I heard a long time ago that people don’t quit jobs, they quit people, they quit their managers. For some reason way back when I heard this I thought it was genius! Maybe I thought it was true because I was in a place where I wanted to quit and I wanted to blame someone else (I didn’t quit at the time by the way). It made sense back then, mostly because one of my managers was driving me insane. Calls and texts and emails at all hours, always demanding things, unrealistic expectations, etc. It was a real nightmare, but I learned to deal with it. Recently I’ve seen several posts pop-up about people quitting people again and I thought if I were to quit my job tomorrow, it wouldn’t be because of my manager so maybe there isn’t a lot of truth in the “people quit people” statement? What do you think about the understanding that people quit problems instead? A problem could be anything, you aren’t working your dream job, your pay isn’t what you would like, your family is relocating, the company changed its direction and it’s not a direction you support, you don’t like your co-workers, you don’t like the company processes (that no one else seems to be bothered by). A problem really could be anything and sometimes the solution is quitting and going somewhere else.
I wonder too though, when you are driven to quit, is it really your supervisors fault that you quit? How much did you share with that supervisor and how much did you expect them to figure out on their own? What did you contribute to the problem you thought your manager was not taking care of? Is your quitting just you pitching a fit or is it legit not a fit anymore?
Not a super thought-provoking post, just wondering out loud why we buy into hype (and buzz words) sometimes.
Scrolling around through some social media sites recently I watched HR take some heat for the large number of unemployed, from the unemployed. I read through several conversations that were happening before I gave up on trying to understand the nonsense and just power down. I kept thinking later that it would’ve done the profession zero good for me to try to engage in conversation to clear up some obvious misunderstandings. This group of people seemed to have made their mind up and probably would’ve argued with anyone about anything, and that’s a shame, right?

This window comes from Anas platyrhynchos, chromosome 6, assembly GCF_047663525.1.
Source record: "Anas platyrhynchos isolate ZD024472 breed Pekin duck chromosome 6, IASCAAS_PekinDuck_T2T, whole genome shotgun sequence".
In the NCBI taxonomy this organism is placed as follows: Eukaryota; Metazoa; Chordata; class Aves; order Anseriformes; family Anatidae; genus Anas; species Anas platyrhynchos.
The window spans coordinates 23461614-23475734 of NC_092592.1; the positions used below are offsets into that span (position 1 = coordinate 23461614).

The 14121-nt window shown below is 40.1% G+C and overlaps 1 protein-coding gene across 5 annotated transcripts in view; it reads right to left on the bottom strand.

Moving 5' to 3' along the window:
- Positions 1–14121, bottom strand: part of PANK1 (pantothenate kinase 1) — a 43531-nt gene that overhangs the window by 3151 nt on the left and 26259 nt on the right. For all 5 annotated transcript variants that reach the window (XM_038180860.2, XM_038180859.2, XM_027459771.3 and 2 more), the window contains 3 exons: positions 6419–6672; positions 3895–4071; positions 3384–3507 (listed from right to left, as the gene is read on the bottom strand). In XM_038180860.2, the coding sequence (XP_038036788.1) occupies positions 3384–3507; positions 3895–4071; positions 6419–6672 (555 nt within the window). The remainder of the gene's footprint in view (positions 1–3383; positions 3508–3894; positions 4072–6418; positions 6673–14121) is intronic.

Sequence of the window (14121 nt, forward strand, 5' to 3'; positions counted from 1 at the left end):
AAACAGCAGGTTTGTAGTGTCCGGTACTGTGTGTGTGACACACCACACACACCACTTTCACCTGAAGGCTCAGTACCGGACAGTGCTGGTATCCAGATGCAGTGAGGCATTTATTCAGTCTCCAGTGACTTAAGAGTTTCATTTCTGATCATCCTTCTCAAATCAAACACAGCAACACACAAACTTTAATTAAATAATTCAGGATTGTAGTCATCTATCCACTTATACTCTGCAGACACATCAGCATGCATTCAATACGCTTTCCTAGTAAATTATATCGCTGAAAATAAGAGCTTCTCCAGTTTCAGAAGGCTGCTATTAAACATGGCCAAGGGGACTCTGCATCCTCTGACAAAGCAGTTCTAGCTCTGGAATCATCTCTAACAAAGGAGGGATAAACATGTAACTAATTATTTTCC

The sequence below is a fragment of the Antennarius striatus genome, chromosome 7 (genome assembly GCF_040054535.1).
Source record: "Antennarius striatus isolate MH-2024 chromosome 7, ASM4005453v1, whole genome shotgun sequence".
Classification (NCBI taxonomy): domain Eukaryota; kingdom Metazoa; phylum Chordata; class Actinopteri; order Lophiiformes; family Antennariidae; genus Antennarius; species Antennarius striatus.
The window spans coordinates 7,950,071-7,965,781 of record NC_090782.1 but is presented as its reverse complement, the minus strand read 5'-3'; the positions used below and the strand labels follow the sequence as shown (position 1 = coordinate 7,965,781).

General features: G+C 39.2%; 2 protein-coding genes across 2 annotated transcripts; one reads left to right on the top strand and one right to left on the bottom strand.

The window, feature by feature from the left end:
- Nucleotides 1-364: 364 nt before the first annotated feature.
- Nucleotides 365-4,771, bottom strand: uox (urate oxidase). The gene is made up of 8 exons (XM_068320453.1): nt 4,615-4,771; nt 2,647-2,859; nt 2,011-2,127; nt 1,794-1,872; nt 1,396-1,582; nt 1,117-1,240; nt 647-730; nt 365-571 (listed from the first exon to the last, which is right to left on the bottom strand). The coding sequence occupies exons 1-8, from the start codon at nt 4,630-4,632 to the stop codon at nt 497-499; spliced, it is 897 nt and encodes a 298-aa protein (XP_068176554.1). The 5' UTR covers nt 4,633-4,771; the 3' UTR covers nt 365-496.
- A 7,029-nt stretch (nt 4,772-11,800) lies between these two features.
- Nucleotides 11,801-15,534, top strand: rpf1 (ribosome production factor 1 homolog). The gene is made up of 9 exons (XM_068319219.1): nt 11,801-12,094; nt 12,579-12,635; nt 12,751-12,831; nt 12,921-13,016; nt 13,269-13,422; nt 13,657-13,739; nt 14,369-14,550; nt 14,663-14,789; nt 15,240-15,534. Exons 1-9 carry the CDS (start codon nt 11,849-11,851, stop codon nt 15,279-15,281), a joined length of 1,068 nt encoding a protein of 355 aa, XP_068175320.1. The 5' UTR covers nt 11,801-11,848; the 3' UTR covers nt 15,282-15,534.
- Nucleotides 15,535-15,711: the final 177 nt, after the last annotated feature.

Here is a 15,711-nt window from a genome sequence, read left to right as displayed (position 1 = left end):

Let me back up to a week ago. The closing general session of the SHRM legislative conference was the Secretary of Labor from the U.S. Department of Labor, Thomas Perez. He was a wonderful speaker, very charismatic and he took charge of the room like a pro! He had stories too. Stories that would make the hardest of hearts soften. As I listened to him tell the tales of the single mother who couldn’t turn her heat up because she was many months unemployed and struggling to find a job so she bundled up and rationed her food to stay within budget, I looked around the room full of HR professionals. I looked to see who was engaged, who was tweeting and who was truly heart-broken. Then I thought of the worst employee I ever had and how relieved we were when she was no longer employed with us. What if the lady he was telling the story about was her? The employee that had a problem with every holiday we took. The employee that had a problem with every supervisor who asked her to do anything. The employee who was offended by the candy in the vending machine. We’ve all had those employees, right? What if that long-term unemployed person really is that employee?
What blows my mind is that SHRM was very involved in the efforts for the “Ready to Work” initiative, so speaking for the HR community, they care about those long-term unemployed. I also didn’t think it was a secret that HR does NOT own the hiring process, but to read the comments I read it must be a secret still. Hey public, HR doesn’t own the hiring process (and they shouldn’t).
So back to the conversations my computer screen was flooded with, what if those people are that employee? Can we help them? Do we do anything for them? Is it HRs responsibility to get them back on track? Is there really a skills gap in the country or is there an attitude gap? Or better yet, an entitlement gap? Something to chew on this Monday morning, I’d love to hear your thoughts.